How Much Is Your MBA Worth? Tracking Pay By School & Function



What industry pays graduating MBAs the most money?

The answer depends on which school stamped your degree and which companies recruit at your school. Conventional wisdom would likely steer many students toward Wall Street and finance. But that again depends on the school, the employing company, and even the specific job you are hired to do.

At Harvard Business School, for example, the average starting pay for 2015 graduates in finance was $146,993. That’s $17,048 more than HBS graduates who entered consulting. And the gap is $23,000-$29,000 more, on average, compared to MBAs hired into marketing, operations, and general management.

Look beyond Harvard and you’ll see an entirely different picture. Among the ten highest-ranked MBA programs, consulting graduates earned more than their finance counterparts at eight of ten schools. In fact, consultants raked in higher average starting pay than financiers at every Top 25 school except Harvard and Stanford.

But even that comes with a caveat. In terms of the highest individual pay packages, finance grads topped their peers at six of ten MBA programs in the Top 10, losing out at MIT (operations), Yale (general management), Dartmouth (consulting), and Columbia (marketing).  Broaden this to the Top 25 schools and finance grads came away with the highest individual checks at 12 schools, too.


Indeed, you could argue that pay acts as a de facto school ranking in particular disciplines. It pegs the value that the consumers of MBA talent – employers – place on particular school graduates. Beyond perception, pay can reflect the depth and quality of school roots (i.e. network) in specific industries (and their largest employers).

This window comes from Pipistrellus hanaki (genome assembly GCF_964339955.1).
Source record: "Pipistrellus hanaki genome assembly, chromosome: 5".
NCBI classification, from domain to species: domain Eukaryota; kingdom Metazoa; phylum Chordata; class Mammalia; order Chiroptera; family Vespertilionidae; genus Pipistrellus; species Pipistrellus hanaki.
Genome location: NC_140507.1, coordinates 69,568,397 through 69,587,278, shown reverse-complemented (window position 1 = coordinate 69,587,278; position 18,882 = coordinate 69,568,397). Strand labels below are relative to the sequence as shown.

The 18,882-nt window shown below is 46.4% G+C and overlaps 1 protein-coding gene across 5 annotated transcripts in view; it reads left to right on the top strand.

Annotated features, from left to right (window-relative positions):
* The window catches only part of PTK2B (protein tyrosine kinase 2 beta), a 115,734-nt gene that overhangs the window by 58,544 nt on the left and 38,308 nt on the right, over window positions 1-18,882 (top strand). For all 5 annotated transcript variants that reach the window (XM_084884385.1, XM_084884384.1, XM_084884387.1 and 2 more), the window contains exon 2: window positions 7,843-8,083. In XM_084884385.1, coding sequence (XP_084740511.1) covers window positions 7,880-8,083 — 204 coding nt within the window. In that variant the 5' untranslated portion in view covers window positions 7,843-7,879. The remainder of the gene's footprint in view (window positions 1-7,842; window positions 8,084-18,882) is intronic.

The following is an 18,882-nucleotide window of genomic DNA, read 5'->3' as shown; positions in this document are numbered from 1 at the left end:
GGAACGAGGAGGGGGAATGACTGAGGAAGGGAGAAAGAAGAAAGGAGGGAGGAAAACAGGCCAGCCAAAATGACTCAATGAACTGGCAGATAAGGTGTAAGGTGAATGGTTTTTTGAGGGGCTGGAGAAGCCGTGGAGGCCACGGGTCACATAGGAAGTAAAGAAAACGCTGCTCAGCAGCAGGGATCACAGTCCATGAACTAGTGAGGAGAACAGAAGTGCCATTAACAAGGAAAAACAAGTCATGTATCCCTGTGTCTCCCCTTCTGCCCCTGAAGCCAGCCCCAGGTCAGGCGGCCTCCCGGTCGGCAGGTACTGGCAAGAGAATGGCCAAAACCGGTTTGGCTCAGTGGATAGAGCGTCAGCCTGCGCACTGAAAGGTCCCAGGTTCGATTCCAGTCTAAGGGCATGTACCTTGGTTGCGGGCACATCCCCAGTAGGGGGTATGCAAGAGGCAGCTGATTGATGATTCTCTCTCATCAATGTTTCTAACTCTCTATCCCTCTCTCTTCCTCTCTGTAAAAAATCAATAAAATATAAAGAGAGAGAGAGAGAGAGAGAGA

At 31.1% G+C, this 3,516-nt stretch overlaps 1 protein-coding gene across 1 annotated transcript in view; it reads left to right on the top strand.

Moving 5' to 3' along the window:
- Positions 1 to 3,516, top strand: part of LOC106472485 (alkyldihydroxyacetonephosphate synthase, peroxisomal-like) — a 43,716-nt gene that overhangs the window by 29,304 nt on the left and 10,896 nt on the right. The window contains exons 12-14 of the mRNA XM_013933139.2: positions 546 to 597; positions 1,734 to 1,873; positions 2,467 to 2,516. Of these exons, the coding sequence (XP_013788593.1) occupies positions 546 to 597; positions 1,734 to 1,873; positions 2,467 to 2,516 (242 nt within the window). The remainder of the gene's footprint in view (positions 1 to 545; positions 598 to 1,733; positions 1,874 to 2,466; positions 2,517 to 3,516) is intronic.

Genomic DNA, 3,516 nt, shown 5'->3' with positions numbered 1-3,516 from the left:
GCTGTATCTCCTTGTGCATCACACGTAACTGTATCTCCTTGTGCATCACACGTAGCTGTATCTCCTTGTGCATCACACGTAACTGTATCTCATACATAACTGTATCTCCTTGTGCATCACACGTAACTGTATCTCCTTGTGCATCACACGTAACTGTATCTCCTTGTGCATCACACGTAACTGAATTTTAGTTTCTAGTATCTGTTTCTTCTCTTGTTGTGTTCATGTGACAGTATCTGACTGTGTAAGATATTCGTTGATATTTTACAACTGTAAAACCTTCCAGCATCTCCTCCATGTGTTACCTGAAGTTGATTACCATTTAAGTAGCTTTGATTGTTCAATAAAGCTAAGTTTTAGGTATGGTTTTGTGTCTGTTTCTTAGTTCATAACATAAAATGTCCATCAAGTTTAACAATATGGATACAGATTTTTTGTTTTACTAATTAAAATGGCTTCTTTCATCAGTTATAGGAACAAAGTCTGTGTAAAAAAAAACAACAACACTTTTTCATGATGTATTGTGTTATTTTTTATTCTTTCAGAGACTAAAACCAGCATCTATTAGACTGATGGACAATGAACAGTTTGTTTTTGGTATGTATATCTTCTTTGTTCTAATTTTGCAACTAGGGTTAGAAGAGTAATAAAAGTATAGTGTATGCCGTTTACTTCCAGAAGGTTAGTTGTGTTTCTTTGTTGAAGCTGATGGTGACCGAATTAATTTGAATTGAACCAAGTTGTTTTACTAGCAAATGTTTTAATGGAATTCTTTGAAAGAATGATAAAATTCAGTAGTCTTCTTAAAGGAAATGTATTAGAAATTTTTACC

In a world where knowledge is power, these numbers level the playing field – and even give MBAs a slight advantage. Why? They reflect an MBA’s value. That’s why Poets&Quants we’ve reviewed starting pay for 2015 graduates in six core MBA functions: marketing, operations, general management, finance, consulting, and non-profits. Rather than consulting 50 separate employment reports, readers can quickly learn what employers are paying their peers in particular occupations by school.

Beyond the convenience of having this info in one spot, this data provides readers with something more: An idea of how much more money they can angle for in pay (and the ability to justify why).


There are certain limitations, however, to these numbers. Although overall starting pay factors in bonus, the occupation data is predicated strictly on base salary. That’s because bonus isn’t attached to every offer – and many schools don’t report bonus numbers by function. As a result, first-year earnings, when bonuses are added, can jump anywhere from $5,000 to $100,000. On average, you’ll find bonus coming in above $25,000 at Top 25 schools (including $31,045 at Wharton, $29,634 at Darden, $28,447 at Kellogg, and $25,866 at Rice Jones). For programs ranked 26-50, average bonus generally comes in above $15,000 (including $20,950 at BYU Marriott, $20,795 at Iowa Tippie, $16,423 at Florida Hough, and $15,197 at Boston College Carroll).

The data also doesn’t include such benefits as tuition reimbursements, moving allowances, other guaranteed bonuses, or stock options. And the averages across functions can be impacted by the number of graduates reporting this data back to their schools. For example, UCLA’s marketing and finance starting pay is based on responses from 73 and 66 graduates, respectively, while its operations salary numbers stem from just 10 responses.

That said, you’ll be hard pressed to find better data for determining just how much your MBA is worth in  a given function. Not to mention, it is a convenient way to compare schools side-by-side based on potential starting earnings. To check out data on the high, low, and average salaries for the 50 highest-ranked MBA programs in the most popular industries, click on the links below.








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